Univariate and multiple linear regression were used for evaluating the association of potential predictors with depression scores. The results were reported as a regression coefficient (β), standard error of regression coefficient (SE) and 95% confidence interval (95% CI) for β. Ordinal logistic regression in the form of univariate and multiple models were used for the association of potential predictors of depression levels. In this modeling approach, depression as a dependent variable was considered an ordinal categorical data, categorized based on a predefined cut of values, representing the levels of depression disorder as “no depression”, “mild to moderate depression” and “severe depression”. We evaluated the proportional odds assumption when fitting ordinal logistic regression using a chi-squared score test and graphical approach. The results of ordinal logistic regression were reported as an odds ratio (OR) and 95% CI for OR. In both regression analyses, those variables with P < 0.05 in univariate analyses were entered in multiple models. A P value < 0.05 was considered statistically significant.

In this study, 361 NCCP patients were included with a mean age of 55.8 ± 12.8 years and 43.3% of them were males. Among study participants, 26.1% did not have depression, 38.4% had mild to moderate depression and 35.6% had severe depression (Table 1). Also, mean score of depression score was calculated to be 10.5 ± 6.7.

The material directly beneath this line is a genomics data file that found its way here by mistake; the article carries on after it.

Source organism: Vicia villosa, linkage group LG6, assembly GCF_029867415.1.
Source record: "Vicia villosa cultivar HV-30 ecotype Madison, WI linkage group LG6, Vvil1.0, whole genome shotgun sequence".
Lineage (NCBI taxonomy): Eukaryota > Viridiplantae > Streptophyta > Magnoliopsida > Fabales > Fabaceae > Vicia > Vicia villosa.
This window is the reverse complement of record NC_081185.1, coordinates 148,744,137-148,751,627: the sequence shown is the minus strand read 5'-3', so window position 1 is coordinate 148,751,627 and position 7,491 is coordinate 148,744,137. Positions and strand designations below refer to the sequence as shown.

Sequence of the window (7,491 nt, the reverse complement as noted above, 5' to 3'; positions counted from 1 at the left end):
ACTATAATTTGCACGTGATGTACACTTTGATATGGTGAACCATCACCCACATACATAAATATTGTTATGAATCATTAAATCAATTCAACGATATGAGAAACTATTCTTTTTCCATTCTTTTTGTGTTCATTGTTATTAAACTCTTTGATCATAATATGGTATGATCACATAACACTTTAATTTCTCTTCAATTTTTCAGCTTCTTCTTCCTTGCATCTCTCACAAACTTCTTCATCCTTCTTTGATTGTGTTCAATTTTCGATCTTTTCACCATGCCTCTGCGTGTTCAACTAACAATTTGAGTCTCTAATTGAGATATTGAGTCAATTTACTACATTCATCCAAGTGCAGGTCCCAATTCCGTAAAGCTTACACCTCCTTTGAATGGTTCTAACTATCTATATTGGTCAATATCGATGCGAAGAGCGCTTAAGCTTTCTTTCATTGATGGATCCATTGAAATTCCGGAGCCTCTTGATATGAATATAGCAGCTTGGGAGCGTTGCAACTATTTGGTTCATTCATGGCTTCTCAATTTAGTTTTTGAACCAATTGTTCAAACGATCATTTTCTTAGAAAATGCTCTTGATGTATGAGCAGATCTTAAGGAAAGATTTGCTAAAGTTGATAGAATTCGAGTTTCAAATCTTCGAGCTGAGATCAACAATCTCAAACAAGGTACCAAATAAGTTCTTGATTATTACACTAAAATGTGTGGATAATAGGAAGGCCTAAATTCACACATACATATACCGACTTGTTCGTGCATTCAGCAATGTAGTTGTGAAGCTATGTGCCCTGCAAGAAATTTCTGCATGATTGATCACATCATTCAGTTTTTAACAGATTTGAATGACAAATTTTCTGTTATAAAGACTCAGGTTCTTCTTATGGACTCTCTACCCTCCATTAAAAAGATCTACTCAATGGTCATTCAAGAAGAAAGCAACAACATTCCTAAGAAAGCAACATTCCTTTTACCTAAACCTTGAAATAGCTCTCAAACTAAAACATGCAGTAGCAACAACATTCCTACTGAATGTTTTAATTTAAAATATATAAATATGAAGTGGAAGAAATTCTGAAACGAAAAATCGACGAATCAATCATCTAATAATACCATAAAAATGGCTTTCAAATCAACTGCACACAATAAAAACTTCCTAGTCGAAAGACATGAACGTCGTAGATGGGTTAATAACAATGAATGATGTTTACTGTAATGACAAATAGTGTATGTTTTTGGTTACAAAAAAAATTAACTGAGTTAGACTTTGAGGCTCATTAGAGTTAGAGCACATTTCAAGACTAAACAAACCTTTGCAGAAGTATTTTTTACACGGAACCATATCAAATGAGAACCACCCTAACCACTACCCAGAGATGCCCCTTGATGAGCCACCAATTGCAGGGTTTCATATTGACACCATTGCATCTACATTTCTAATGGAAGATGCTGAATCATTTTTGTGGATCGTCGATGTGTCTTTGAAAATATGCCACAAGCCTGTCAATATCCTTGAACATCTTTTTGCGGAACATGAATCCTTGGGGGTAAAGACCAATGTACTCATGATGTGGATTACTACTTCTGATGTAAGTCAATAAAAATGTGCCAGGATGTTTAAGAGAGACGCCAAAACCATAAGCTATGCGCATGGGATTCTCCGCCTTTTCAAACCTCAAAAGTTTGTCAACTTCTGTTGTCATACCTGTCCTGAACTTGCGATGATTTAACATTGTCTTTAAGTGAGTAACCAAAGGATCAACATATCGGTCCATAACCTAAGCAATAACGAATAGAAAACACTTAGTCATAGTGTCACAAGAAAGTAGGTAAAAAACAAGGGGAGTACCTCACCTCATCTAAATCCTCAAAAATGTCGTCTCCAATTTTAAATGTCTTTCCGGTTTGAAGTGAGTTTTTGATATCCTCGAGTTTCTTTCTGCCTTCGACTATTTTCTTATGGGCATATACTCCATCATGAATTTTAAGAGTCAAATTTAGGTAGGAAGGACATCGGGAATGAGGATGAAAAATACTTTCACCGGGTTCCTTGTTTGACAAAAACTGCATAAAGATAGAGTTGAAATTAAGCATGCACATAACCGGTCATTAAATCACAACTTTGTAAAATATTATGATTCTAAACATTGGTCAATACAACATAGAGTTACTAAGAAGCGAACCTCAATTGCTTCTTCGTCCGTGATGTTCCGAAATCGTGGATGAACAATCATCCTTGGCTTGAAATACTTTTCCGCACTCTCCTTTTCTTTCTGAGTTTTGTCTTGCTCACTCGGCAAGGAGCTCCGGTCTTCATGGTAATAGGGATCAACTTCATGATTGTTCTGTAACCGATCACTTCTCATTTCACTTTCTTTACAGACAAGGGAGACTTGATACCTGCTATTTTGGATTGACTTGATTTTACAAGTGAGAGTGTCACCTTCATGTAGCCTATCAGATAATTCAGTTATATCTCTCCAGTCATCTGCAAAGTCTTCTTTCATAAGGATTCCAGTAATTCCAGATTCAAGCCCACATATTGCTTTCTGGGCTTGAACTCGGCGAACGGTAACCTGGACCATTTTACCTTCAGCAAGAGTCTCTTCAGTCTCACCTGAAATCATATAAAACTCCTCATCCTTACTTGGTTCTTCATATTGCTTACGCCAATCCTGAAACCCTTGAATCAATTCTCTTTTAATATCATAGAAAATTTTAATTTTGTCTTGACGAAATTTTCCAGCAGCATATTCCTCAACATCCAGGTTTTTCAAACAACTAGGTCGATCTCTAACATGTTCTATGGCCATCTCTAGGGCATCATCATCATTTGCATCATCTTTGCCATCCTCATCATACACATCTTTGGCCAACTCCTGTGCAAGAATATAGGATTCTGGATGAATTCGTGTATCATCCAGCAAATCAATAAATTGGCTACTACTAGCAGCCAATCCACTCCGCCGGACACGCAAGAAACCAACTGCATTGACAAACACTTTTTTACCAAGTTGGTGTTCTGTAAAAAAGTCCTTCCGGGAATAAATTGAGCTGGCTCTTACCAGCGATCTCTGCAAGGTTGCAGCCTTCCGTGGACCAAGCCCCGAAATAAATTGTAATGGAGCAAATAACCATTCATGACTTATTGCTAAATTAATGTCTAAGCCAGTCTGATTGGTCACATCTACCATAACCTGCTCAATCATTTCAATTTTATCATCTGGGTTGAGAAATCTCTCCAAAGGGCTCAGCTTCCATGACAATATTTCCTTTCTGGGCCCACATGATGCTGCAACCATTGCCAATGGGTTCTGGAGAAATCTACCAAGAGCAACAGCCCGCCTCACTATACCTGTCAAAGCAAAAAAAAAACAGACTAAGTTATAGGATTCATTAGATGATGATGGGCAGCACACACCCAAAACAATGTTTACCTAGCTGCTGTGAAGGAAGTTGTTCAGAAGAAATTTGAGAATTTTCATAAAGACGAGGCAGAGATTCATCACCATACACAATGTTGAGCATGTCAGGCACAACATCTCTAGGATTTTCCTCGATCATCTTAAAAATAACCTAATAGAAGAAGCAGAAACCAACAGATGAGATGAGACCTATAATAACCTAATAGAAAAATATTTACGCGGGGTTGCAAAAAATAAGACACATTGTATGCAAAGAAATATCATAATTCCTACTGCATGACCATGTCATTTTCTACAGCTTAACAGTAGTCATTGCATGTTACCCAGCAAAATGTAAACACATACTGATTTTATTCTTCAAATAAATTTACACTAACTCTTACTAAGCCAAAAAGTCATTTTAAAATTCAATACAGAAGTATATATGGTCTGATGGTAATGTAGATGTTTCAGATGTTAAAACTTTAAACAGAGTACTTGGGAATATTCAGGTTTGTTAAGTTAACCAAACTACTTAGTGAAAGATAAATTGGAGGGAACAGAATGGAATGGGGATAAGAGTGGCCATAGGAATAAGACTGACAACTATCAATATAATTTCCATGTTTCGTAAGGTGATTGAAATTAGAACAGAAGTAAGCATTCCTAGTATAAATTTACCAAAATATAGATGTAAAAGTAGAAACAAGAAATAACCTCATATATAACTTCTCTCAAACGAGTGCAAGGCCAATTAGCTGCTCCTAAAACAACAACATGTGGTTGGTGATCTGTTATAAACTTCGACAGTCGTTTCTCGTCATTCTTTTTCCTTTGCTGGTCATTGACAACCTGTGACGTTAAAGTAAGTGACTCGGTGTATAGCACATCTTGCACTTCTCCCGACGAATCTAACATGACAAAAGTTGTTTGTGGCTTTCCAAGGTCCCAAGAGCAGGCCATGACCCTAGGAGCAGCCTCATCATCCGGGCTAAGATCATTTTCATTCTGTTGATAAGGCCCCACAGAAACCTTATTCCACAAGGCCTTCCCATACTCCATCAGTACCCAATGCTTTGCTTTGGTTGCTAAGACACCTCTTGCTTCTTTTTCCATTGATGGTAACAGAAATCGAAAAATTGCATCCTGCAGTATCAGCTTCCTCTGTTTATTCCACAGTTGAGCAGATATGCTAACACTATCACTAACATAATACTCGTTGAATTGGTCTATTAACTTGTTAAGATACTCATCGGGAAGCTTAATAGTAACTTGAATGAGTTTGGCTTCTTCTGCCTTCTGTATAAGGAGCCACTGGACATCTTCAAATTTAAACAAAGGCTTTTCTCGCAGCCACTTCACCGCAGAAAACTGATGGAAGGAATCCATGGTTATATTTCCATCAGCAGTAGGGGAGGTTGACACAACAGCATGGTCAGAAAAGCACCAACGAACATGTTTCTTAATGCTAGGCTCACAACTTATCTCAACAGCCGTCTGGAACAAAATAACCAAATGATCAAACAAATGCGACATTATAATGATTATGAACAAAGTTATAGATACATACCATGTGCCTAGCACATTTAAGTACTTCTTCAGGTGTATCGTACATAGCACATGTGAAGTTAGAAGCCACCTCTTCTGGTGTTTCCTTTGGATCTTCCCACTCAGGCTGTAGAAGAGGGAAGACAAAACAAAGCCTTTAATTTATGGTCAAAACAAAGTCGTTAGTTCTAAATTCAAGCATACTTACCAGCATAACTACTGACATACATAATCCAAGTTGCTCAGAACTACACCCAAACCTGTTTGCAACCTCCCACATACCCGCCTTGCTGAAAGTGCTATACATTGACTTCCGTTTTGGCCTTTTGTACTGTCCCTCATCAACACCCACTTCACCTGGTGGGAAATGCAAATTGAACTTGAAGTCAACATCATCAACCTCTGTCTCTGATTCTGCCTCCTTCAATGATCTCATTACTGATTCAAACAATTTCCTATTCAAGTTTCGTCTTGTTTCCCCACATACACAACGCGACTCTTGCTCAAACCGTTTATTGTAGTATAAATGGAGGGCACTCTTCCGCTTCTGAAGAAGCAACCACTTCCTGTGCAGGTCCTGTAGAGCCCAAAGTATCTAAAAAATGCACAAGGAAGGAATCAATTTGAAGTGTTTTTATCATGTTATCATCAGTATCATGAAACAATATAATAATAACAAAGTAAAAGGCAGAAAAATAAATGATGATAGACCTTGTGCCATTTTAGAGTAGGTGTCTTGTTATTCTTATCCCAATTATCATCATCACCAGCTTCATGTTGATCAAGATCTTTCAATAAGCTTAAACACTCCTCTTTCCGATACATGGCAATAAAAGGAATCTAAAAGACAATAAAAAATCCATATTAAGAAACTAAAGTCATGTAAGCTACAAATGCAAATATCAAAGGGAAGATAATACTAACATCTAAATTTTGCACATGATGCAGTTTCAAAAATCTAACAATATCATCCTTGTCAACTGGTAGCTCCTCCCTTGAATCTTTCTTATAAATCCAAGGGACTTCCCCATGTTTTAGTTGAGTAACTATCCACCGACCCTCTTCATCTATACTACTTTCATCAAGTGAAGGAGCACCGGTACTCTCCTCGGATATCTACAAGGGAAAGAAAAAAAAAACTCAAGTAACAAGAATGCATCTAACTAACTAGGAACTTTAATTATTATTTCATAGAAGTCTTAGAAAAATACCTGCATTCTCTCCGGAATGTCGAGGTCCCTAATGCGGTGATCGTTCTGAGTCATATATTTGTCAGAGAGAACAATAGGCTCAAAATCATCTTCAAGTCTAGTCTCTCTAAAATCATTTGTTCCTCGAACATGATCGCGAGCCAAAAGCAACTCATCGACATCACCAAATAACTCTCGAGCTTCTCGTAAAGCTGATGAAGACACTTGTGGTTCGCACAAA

Table 1 Sociodemographic, lifestyle and clinical factors across depression level of patients with no cardiac chest pain

VariableNo depression (n = 93, 26.1%)Mild to moderate depression
(n = 137, 38.4%)
Severe depression (n = 127, 35.6%)P valuea
Sociodemographic factors
Age (yr)57.2 ± 13.055.4 ± 12.155.3 ± 13.30.499
Sex< 0.001b
Female30 (32.3)79 (57.7)93 (73.2)
Male63 (67.7)58 (42.3)34 (26.8)
Marital status< 0.001b
Unmarried10 (10.8)32 (23.4)58 (45.7)
Married83 (89.2)105 (76.6)69 (54.3)
Educational level0.189
>12 yr13 (14.6)23 (18.4)24 (25.3)
6-12 yr34 (38.2)53 (42.4)28 (29.5)